Caves Road & Conto Rd, Forest Grove, WA 6285.
5 km north of Augusta on Caves Road.
All year daily 9-17.
Tours 9:30-16, every 30 minutes.
Adults AUD 22.50, Children (4-16) AUD 11.50, Seniors AUD 20.
|Classification:||Karst cave river cave.|
|Light:||Incandescent Electric Light System|
VR=62 m, T=20 °C.
Lake Chamber: L=80 m.
|Guided tours:||D=60 min, MinAge=4, Min=2.|
Your Margaret River Region, 100 Bussell Highway, Margaret River WA 6285, Tel: +61-8-9757-7411.
Lake Cave, Caves Road & Conto Rd, Forest Grove, WA 6285.
|As far as we know this information was accurate when it was published (see years in brackets), but may have changed since then.
Please check rates and details directly with the companies in question if you need more recent info.
|1867||entrance doline first recorded by Fanny Bussell.|
|1890||the narrow opening to the cave found.|
|1901||wooden staircase built to allow public access to the doline floor.|
|1924||stream passage blocked and cave flooded, tunnel built to release the floodwater.|
|1941||cave flooded again.|
The Lake Cave has many pure white limestone formations reflecting in the still waters of an underground stream. The entrance is on the ground of a Doline A wooden staircase with 300 steps allows access to the bottom of the doline, passing giant karri trees and ferns. Inside the cave is huge cave lake which is crossed on wooden planks with a handrail on one side. At the end of the tour the visitors have to walk back up the many steps of the wooden stair.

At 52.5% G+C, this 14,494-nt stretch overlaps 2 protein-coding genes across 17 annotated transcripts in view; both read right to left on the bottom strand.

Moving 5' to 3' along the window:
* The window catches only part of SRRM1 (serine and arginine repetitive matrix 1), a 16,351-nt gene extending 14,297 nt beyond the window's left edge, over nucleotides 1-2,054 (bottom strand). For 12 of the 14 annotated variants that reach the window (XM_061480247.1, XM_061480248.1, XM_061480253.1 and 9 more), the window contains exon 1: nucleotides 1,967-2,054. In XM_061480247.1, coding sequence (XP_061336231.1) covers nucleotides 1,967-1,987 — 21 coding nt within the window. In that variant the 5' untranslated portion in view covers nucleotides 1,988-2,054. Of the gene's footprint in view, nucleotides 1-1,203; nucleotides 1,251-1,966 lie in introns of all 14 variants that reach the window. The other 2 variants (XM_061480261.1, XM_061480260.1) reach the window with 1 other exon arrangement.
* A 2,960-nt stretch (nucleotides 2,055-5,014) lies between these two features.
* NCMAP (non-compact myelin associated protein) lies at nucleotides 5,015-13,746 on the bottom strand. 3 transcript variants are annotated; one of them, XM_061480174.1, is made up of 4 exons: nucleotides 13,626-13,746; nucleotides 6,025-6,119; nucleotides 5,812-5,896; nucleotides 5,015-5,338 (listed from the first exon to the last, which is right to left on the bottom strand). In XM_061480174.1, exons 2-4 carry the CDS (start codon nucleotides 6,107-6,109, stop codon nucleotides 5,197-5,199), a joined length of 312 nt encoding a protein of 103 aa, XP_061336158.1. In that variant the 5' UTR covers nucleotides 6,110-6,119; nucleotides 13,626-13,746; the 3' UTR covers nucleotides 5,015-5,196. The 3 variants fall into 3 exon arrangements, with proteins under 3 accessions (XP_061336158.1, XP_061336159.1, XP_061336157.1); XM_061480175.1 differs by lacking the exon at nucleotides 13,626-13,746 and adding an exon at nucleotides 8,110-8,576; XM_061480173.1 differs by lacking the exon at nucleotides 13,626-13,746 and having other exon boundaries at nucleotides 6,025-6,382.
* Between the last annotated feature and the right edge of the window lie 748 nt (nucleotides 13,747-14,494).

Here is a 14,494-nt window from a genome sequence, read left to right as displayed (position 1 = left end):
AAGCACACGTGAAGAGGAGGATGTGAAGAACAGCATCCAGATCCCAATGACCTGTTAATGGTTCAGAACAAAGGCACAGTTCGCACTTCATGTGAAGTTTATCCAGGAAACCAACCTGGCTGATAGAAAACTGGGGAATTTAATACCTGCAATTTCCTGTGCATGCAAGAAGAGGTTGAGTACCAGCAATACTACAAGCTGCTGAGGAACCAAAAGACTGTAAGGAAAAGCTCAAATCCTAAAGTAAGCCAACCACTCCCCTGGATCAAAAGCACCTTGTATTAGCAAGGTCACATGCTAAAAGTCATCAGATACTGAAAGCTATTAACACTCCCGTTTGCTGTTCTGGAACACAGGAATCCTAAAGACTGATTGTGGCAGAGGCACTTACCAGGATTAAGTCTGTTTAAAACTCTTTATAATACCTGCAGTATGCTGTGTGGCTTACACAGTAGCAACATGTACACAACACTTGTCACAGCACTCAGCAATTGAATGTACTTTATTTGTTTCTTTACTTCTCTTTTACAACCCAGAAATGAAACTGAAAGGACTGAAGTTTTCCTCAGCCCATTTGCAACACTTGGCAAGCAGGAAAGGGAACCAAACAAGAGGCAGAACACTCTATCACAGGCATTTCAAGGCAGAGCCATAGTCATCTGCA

Lake Cave is sometimes said to be the most beautiful cave of Australia. The speleothems are exceptional but the cave is rather small. The single most extraordinary speleothem is the suspended table, a huge plate of calcite with a size of some 10m². It once formed as a layer of calcite on the floor, at the foot of two massive columns. Later the material below was transported away and the columns are now holding the plate in the air, 20 cm above the surface of the cave lake.
Francis Bussell, called Fanny, was the sixteen-year-old daughter of the pioneer Alfred Bussell. In 1867, she discovered the Lake Cave entrance while out searching for cattle and reported the discovery to her family. It seems her story was not taken serious, and so it took 25 years until her brother John Bussell, Tim Connelly and others finally explored the cave. They used a rope to climb down 15 m into the doline and found a narrow opening on the floor leading into the cave. They waded through the cave lake in semi darkness, with a little light from the entrance and lanterns. Ten years later, in 1901, a wooden staircase was built to allow public access to the doline floor. The show cave was called Queen of the Earth.
In 1924, after bushfires torrential rain occurred and caused heavy run-off into the doline. The result was a rock and soil subsidence which blocked the stream passage and flooded the cave. It was necessary to construct a tunnel to release the floodwater, which took seven months. In 1941 the cave was flooded again but the water drained through this tunnel in less than three days.
Lake Cave is the location of CaveWorks, a speleological museum which calls itself eco-centre. The museum has a true size cave model, interactive multimedia displays, a crawl for kids, and a caves documentary shown regularly. It was created by the former Augusta/Margaret River Caves organization which was renamed CaveWorks. Today it is operated by the Augusta-Margaret River Tourism Association.